The need for Thornton Hall?
21 May 2008
Order of Business
Senator Ivana Bacik: I ask the Leader for a debate on imprisonment, specifically the imprisonment of women. In a week when Thornton Hall is in the news, it is time for us to take a critical review of the need for imprisonment and, in particular, the need for this super prison initially proposed by the former Minister for Justice, Equality and Law Reform, Michael McDowell.
This prison seems to be forging ahead without anyone questioning whether we need these places. I was going to use the “L” word but I hesitate to use it, other Members of the House having fallen into problems, so I will say that misinformation rather than lies have been told about the need for more prison places in this country. The reality elsewhere shows us that if one builds bigger prisons, judges and sentences will fill them with people. This is the sad reality and we need to reappraise whether we need this many prisons, especially for women.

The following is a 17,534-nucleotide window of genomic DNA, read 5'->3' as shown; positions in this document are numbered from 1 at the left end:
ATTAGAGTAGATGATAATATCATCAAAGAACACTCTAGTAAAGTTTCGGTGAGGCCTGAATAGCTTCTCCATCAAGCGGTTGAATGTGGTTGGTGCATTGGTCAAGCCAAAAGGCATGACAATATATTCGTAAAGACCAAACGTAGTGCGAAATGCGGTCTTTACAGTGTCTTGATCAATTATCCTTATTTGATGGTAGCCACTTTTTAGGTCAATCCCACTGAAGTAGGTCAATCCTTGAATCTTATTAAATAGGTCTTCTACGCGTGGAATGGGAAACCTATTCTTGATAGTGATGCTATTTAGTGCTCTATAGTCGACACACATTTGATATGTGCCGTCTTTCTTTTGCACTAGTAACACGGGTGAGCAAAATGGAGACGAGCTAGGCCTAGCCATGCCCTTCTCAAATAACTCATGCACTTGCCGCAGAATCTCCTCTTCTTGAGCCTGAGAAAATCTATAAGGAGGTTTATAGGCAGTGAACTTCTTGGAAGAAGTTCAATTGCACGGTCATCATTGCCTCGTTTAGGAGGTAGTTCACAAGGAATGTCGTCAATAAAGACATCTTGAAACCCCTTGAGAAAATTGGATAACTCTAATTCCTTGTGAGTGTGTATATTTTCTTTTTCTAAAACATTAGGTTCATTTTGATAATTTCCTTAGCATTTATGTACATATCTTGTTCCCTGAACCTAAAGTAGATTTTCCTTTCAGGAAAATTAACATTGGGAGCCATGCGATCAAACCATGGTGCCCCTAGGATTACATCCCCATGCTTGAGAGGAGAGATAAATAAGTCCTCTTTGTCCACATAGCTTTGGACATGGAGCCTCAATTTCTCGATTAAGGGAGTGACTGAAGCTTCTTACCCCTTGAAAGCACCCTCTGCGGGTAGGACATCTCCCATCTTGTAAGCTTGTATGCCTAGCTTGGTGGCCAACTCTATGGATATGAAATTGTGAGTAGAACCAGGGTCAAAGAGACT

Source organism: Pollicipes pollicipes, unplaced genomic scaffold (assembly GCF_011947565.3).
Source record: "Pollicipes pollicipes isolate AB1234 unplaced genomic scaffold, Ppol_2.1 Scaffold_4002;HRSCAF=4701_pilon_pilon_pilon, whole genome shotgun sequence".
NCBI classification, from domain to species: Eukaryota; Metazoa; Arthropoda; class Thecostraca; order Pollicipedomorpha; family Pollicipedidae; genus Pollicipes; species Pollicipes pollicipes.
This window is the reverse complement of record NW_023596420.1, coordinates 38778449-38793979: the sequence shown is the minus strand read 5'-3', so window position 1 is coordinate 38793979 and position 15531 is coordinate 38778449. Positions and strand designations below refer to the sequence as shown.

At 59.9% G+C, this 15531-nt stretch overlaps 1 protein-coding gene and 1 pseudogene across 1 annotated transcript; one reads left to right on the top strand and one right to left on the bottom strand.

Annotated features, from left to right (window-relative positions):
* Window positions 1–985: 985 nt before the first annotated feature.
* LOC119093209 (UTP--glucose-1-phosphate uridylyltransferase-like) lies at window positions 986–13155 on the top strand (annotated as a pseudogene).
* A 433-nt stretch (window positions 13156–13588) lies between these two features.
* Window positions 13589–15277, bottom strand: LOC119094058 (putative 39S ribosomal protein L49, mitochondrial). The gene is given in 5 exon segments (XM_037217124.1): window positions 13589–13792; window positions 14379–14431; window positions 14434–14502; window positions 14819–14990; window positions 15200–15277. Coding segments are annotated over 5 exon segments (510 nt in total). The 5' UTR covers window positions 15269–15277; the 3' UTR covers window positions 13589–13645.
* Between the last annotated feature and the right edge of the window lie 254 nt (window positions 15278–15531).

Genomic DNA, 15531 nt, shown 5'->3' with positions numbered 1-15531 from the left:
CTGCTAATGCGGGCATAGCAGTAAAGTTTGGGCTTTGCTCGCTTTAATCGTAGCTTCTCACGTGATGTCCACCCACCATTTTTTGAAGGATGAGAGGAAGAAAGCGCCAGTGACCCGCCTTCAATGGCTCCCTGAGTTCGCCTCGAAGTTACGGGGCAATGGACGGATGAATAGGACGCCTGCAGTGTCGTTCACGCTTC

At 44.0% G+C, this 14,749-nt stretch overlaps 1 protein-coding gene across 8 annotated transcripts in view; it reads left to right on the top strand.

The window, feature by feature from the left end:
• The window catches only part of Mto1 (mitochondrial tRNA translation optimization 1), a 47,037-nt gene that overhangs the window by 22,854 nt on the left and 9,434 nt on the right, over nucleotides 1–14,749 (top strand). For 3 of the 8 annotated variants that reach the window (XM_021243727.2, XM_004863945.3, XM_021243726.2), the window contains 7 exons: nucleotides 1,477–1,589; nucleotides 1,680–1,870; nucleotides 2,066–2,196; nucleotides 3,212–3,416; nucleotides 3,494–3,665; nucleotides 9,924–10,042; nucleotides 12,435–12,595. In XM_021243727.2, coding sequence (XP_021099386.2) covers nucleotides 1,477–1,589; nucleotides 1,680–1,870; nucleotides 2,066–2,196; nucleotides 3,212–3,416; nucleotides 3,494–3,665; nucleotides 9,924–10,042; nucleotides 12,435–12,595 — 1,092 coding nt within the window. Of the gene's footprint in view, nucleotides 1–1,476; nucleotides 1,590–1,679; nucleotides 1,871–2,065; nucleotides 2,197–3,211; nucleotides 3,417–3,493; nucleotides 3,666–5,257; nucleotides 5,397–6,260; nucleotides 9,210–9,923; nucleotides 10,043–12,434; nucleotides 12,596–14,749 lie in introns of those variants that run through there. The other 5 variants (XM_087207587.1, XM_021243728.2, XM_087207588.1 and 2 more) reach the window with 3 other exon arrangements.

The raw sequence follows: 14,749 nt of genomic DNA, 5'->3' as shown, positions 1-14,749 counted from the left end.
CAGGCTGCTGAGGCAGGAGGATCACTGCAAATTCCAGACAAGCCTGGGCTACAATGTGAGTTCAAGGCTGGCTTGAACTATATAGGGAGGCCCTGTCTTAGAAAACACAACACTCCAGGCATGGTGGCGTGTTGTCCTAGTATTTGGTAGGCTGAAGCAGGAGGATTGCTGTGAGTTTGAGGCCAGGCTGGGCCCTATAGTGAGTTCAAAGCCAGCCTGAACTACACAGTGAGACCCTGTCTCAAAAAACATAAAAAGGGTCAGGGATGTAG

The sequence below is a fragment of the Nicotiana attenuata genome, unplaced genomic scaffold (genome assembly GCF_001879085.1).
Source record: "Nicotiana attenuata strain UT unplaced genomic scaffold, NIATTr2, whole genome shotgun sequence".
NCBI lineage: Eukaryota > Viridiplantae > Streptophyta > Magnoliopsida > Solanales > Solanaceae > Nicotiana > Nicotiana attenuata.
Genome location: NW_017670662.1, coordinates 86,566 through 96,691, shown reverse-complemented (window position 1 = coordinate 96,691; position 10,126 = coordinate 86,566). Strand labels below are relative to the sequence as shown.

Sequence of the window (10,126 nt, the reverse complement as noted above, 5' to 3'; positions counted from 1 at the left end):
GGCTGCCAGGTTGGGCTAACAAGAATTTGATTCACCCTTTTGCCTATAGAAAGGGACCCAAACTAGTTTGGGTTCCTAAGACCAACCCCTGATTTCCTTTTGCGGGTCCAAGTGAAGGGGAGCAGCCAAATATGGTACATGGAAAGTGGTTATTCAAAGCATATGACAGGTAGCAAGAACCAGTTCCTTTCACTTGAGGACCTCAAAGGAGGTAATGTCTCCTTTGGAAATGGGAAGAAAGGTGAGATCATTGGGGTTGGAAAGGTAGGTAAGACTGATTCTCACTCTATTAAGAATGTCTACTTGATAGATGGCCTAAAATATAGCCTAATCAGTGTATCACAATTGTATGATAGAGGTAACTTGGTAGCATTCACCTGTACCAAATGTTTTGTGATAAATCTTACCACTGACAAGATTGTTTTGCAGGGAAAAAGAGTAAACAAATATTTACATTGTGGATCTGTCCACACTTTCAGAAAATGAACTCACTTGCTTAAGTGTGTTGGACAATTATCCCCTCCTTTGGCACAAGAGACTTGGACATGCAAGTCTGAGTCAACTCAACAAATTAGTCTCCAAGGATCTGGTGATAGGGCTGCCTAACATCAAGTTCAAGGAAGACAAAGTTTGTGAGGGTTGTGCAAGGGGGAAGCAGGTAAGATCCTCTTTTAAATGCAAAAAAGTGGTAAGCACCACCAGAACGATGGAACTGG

This week, we are fortunate to receive a visit from Baroness Jean Corston from the British House of Lords who produced a very radical report last year on women in prison and who recommended, after a very thorough review, that prison places for women should essentially be abolished and that there should just be a small number of small detention units for women. Otherwise, alternative sanctions should be used. We could very much learn from the lessons of that report.
I am happy to say that Baroness Corston will be visiting Leinster House on Thursday. Deputy Mary O'Rourke and I are hosting a meeting with her for all women Members of the Oireachtas. I am sorry that we cannot invite any male colleagues interested in this issue to the briefing with Baroness Corston.
I would be happy to meet them to discuss the issues at another time.
The Jesuit Centre for Faith and Justice will also host a seminar on Thursday evening on the future of women's imprisonment. This is an issue which we could very usefully debate in this House and could lead the way in calling for a critical review of women's imprisonment, as Baroness Corston has done in Great Britain.